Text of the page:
Moreover, the vulnerability that Batiste shows as Jaouad fights for her life ensures that no egos guide American Symphony. While the film is among a growing field of docs featuring an A-list star (Batiste also serves as executive producer), Domino says she ultimately doesn’t approach a story any differently if it follows a familiar name or an unknown. “I approach everything from the lens of humanity,” notes Domino. The producer says she and Heineman simply looked at Batiste’s life outside the frame of celebrity to see story beats to which audiences could relate. “So many of our lives have been touched by cancer, or we’re dealing with anxiety, or we’re trying to rise to the occasion of a demanding workload,” she notes. “What interests me is how our specific problems are actually universal and the specificity makes things universal when you really glance at it.”
The producer adds that there was no way to tell the story of Batiste’s symphony without giving Jaouad a fair storyline. American Symphony evolves into a two-pronged biography as Batiste and Jaouad get their respective, yet complementary, arcs. The storylines culminate with Batiste’s symphony, Jaouad’s treatment, and the next chapter that awaits them as the euphoric symphony invites an optimistic ending.
“‘What does it make you feel?’ is a question I’m constantly asking in the edit space,” explains Domino. “As we go through these hours and hours of footage, I would be looking for the moments that are really hitting you in the stomach, making you think about things in your own life, and rising up to the surface of your own consciousness. That’s the great thing about music, which we wanted to encapsulate: When you hear a song and it hits you, it’s operating on all these different frequencies. You’re listening to the music, you’re listening to the lyrics, but you’re also in time travel connecting to a moment from your past.”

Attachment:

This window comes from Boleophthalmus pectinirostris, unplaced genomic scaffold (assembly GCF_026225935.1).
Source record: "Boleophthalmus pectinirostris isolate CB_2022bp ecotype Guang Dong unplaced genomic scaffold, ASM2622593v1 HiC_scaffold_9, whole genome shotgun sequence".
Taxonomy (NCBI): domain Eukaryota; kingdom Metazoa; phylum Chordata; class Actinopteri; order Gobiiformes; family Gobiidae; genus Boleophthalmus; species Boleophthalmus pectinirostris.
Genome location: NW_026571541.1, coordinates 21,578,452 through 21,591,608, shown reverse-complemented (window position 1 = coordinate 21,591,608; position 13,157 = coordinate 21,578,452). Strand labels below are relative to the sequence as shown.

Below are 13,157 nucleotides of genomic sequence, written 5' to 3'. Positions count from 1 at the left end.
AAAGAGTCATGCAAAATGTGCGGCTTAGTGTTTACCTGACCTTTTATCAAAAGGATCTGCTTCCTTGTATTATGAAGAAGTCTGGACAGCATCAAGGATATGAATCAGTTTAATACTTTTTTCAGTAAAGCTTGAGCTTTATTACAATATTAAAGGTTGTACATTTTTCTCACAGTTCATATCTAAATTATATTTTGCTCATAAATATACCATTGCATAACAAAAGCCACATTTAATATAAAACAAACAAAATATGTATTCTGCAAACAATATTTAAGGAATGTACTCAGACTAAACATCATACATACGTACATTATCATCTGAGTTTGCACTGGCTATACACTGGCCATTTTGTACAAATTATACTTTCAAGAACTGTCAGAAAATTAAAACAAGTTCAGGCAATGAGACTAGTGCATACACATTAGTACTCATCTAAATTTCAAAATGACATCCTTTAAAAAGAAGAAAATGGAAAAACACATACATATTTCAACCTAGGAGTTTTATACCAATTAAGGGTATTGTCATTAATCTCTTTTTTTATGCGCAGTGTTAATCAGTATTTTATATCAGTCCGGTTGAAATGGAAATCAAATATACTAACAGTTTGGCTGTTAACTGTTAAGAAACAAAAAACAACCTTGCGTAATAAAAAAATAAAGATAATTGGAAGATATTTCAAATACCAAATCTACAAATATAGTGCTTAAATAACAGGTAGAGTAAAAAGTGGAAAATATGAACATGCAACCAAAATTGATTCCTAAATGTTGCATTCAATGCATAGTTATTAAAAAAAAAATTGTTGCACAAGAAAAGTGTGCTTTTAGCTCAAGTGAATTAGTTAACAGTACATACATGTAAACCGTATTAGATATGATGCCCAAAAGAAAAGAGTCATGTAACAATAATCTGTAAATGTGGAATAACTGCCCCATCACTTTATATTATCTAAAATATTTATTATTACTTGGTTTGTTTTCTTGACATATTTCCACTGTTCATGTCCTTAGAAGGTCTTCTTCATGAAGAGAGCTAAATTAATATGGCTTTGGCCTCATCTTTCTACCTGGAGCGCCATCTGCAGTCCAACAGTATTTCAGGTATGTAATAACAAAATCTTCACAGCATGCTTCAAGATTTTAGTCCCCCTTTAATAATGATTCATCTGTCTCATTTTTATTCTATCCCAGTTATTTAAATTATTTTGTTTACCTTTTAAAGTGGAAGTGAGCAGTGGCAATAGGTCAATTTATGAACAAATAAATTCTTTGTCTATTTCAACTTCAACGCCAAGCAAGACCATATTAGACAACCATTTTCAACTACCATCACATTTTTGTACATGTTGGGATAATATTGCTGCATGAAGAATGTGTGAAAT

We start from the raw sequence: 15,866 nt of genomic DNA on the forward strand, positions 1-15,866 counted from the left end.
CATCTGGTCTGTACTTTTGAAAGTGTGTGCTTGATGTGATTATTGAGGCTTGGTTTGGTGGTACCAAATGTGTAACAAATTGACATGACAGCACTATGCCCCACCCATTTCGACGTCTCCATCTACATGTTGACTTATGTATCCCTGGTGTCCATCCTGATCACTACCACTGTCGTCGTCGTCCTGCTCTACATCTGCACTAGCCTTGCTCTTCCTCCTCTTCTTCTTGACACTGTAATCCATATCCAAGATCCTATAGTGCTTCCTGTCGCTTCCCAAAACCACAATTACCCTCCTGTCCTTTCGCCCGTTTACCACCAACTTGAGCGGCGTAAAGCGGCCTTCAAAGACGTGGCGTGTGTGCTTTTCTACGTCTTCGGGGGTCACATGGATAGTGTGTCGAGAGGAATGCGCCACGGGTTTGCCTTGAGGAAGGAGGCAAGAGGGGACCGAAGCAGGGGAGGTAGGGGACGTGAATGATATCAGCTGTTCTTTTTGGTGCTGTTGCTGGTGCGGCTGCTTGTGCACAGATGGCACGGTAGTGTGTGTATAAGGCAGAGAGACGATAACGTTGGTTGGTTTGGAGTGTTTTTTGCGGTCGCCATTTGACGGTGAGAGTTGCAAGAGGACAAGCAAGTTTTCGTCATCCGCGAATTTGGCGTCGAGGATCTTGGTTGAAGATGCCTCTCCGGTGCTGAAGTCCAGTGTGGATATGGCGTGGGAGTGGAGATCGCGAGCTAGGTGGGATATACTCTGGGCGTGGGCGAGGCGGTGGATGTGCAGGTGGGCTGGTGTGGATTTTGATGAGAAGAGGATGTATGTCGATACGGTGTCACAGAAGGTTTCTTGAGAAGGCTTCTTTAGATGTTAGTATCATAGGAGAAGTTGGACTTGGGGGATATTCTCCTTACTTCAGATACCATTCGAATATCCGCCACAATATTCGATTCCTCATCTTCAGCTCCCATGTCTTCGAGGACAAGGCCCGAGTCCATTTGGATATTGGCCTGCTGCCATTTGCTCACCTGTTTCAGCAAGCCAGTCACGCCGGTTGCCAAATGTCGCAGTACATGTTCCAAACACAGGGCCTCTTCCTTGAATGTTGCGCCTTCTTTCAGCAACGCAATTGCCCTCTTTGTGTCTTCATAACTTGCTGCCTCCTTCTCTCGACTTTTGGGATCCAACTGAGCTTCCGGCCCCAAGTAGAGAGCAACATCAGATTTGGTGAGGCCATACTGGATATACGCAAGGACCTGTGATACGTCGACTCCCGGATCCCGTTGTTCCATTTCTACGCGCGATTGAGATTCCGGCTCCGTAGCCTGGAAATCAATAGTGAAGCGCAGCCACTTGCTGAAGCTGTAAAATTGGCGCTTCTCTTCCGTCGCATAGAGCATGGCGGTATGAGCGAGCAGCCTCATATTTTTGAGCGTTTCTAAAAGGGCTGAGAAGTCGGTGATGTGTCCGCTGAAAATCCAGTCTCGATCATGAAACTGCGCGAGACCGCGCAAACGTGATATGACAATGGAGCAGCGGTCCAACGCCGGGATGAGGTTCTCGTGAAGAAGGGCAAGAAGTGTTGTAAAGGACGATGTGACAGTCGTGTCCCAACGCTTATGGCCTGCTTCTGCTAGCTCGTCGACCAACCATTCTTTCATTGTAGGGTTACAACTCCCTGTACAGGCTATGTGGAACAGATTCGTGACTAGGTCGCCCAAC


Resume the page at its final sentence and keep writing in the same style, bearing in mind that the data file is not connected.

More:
Domino observes that finding the heart of the film entailed connecting the emotional tenor of Batiste’s music with the love story that American Symphony depicts in the scenes with Jaouad. Immersing herself amid the rushes, Domino says that she and her team could see the underlying story that brings the bigger picture. “A lot of times, something great happens when you become really small and you listen to the story that’s unfolding,” she says. “There’s directing and there’s producing, but a big part of both of those roles is asking, ‘What is this story telling me it wants to be?’”
American Symphony, moreover, climaxes with a scene that’s every producer’s dream and nightmare. The showpiece of the doc is Batiste’s symphony. 13 cameras capture the performance at Carnegie Hall, which evokes poetry in motion as the cameras glide around the stage. The symphony envelopes the auditorium—until the power to the stage cuts out. Domino admits that she and producer Joedan Okum watched in horror as Batiste and his musicians, who make heavy use of electronic music, tapped keys in vain.
“My blood pressure ran up. I was like, ‘This is a nightmare. It can’t be real life,’” she says. “It felt surreal because the lights were still on, but there was no power on the stage. We had one night only to film this symphony that’s pushing forward the idea of what canon is and what a symphony is.”
In that moment, though, American Symphony finds documentary gold. Batiste collects himself amid the frustration. He summons the keys of his piano. The music swells as his ingenuity soars. Domino says the moment came together by trusting her team to find the positive.
“Matt is used to being in war zones. He was like, ‘This is such a great moment.’ I was like, ‘This is what the occasion is bringing to me, and I’m answering its call to be in this moment,’” reflects Domino. “But for me as a producer, I was in such a state of anxiety. I didn’t see the brilliance in that moment until we had all of the cameras synced and you could watch the footage weeks later. The foundation of documentary is trust, and sometimes things that seem like a nightmare are actually what the moment is calling for. You just have to trust the unfolding.”